|https://www.climbingbusinessjournal.com/wp-content/uploads/the-north-face.png||The North Face||https://www.thenorthface.com/en-us/about-us/careers||Product||USA|
|https://www.climbingbusinessjournal.com/wp-content/uploads/the-pad.png||The Pad||https://www.thepadclimbing.org/employment/||facility||USA - CA, NV|
|https://www.climbingbusinessjournal.com/wp-content/uploads/co-the-spot.png||The Spot||https://www.thespotgym.com/careers||facilities||USA - CO|
|https://www.climbingbusinessjournal.com/wp-content/uploads/trango.png||Trango // Tenaya||https://trango.com/pages/careers||product||USA - CO|
|https://www.climbingbusinessjournal.com/wp-content/uploads/treadwall-fitness-1.png||Treadwall||https://treadwallfitness.com/careers/||product||USA - MA|
|https://www.climbingbusinessjournal.com/wp-content/uploads/nc-triangle-rock-club.png||Triangle Rock Club (choose location)||https://www.trianglerockclub.com/morrisville/about/employment/||facility||USA - NC, VA|
|https://www.climbingbusinessjournal.com/wp-content/uploads/co-ubergrippen.png||Ubergrippen||https://ugclimbing.com/jobs/||facility||USA - CO|
|https://www.climbingbusinessjournal.com/wp-content/uploads/UK-Climbing.png||UKC (jobs in UK)||https://www.ukclimbing.com/news/job_finder/||organization||United Kingdom|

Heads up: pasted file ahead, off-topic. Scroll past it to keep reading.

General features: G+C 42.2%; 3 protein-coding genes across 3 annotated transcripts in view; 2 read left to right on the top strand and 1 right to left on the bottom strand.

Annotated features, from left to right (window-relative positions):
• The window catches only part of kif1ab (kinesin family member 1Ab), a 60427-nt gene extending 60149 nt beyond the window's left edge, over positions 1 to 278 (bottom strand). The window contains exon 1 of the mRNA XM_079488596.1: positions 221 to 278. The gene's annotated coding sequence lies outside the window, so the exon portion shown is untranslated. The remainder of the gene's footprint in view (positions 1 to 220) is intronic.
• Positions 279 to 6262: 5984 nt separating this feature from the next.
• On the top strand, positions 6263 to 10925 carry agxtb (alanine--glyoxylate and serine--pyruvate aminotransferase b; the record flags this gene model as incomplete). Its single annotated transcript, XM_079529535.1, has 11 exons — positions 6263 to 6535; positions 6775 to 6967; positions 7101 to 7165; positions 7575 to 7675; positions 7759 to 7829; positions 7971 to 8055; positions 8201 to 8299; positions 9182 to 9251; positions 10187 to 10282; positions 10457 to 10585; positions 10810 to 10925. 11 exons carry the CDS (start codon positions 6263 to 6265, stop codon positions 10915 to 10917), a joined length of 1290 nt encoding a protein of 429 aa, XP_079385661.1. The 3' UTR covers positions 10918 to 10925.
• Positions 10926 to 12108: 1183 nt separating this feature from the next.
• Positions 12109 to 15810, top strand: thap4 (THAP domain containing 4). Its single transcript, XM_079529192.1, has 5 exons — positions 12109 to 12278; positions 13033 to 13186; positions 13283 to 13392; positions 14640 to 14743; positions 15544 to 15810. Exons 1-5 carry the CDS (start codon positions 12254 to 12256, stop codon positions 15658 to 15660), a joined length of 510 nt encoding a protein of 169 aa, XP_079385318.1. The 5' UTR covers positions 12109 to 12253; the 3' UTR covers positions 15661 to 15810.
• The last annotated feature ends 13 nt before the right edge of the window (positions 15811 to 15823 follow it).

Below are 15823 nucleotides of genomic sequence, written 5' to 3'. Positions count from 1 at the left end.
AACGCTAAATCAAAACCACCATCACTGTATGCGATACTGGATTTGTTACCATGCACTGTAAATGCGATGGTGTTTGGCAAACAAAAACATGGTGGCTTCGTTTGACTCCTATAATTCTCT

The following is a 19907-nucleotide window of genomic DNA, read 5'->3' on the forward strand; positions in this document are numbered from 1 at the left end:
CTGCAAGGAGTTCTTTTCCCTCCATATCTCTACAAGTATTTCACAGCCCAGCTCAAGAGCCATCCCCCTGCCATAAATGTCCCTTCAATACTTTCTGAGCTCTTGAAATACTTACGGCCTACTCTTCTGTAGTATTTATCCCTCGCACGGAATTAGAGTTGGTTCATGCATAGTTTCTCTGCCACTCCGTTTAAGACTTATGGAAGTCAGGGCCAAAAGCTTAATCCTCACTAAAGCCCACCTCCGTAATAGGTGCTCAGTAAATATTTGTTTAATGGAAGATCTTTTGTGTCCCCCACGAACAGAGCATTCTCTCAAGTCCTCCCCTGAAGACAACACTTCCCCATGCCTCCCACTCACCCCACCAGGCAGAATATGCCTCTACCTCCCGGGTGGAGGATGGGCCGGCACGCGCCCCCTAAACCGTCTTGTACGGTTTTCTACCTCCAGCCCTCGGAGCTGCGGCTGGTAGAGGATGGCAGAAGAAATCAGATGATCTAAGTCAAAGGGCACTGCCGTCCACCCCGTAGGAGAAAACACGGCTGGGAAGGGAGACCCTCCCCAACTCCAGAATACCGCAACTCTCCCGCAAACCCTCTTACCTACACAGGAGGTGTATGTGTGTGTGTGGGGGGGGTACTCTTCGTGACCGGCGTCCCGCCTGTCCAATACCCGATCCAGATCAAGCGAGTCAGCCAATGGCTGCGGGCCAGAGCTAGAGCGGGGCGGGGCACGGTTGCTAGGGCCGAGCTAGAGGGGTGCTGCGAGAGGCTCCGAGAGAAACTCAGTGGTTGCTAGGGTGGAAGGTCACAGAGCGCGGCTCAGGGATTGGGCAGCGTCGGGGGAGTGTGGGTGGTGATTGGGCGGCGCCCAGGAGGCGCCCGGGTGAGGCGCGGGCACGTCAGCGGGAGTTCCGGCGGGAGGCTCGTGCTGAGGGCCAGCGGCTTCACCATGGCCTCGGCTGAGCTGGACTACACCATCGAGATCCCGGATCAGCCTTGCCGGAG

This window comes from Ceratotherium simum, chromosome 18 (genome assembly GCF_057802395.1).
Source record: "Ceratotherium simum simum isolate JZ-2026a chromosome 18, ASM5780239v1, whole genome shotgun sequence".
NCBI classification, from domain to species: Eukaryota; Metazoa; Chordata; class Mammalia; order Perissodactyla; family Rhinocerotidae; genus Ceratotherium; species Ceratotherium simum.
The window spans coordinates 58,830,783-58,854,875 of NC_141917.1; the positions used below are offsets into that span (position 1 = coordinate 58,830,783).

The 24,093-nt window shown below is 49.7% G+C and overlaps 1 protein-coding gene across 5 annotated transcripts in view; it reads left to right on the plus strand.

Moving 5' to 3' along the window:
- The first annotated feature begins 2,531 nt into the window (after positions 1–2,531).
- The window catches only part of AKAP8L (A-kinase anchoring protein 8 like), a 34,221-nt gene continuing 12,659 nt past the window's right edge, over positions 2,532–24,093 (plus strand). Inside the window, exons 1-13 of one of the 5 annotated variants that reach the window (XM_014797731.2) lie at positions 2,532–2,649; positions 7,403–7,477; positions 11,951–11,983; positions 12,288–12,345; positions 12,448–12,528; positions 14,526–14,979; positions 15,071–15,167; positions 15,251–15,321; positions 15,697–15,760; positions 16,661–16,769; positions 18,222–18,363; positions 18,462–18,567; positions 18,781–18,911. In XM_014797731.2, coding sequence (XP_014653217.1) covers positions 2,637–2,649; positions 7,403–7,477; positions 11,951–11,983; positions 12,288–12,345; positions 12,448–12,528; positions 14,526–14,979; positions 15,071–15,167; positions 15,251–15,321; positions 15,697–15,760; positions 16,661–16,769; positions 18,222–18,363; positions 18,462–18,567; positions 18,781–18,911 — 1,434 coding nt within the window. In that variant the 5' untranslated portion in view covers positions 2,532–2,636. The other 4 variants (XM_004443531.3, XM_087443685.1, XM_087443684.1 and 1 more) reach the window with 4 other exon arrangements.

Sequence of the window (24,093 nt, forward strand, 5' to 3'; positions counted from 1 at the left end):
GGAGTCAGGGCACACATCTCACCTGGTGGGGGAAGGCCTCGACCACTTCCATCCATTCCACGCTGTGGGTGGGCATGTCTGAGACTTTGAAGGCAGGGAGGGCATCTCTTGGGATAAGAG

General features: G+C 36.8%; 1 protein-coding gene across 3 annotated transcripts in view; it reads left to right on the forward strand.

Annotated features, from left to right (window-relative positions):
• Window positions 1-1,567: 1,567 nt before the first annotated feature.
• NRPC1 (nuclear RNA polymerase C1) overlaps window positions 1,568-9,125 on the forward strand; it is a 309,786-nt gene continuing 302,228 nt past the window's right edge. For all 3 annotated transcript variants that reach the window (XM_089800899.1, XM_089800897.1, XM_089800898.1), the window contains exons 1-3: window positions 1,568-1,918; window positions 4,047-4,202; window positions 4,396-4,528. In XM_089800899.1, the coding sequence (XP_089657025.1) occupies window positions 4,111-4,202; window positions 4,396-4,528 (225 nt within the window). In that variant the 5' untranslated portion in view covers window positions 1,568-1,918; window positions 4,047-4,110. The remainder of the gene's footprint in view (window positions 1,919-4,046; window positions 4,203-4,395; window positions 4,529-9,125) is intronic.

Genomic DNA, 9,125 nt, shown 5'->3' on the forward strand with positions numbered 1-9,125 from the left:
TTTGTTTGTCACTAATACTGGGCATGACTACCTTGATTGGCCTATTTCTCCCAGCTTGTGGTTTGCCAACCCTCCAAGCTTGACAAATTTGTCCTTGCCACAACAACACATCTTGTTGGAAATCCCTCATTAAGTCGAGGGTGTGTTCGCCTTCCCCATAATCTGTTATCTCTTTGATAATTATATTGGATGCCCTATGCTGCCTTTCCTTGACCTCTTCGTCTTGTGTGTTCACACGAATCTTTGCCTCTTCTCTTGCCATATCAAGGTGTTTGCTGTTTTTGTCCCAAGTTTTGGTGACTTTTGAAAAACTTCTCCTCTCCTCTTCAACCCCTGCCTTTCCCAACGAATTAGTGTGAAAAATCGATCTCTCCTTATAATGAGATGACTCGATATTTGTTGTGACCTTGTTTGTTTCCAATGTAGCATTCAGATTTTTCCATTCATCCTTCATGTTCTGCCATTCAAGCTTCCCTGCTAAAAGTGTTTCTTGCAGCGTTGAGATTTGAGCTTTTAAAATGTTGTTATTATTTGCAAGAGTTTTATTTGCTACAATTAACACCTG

|https://www.climbingbusinessjournal.com/wp-content/uploads/vertical-solutions.jpg||Vertical Solutions // Habit // Proxy // Pebble||https://vsclimbinggyms.com/company/careers||product||USA - UT|
|https://www.climbingbusinessjournal.com/wp-content/uploads/vertical-world-1.png||Vertical World||https://verticalworld.com/||facility||USA - WA|
|https://www.climbingbusinessjournal.com/wp-content/uploads/VITAL.png||Vital||https://www.vitalclimbinggym.com/careers||facility||USA - CA, NY, WA|
|https://www.climbingbusinessjournal.com/wp-content/uploads/zenith.png||Zenith Climbing||https://zenithclimbing.com/employment/||facility||USA - MO|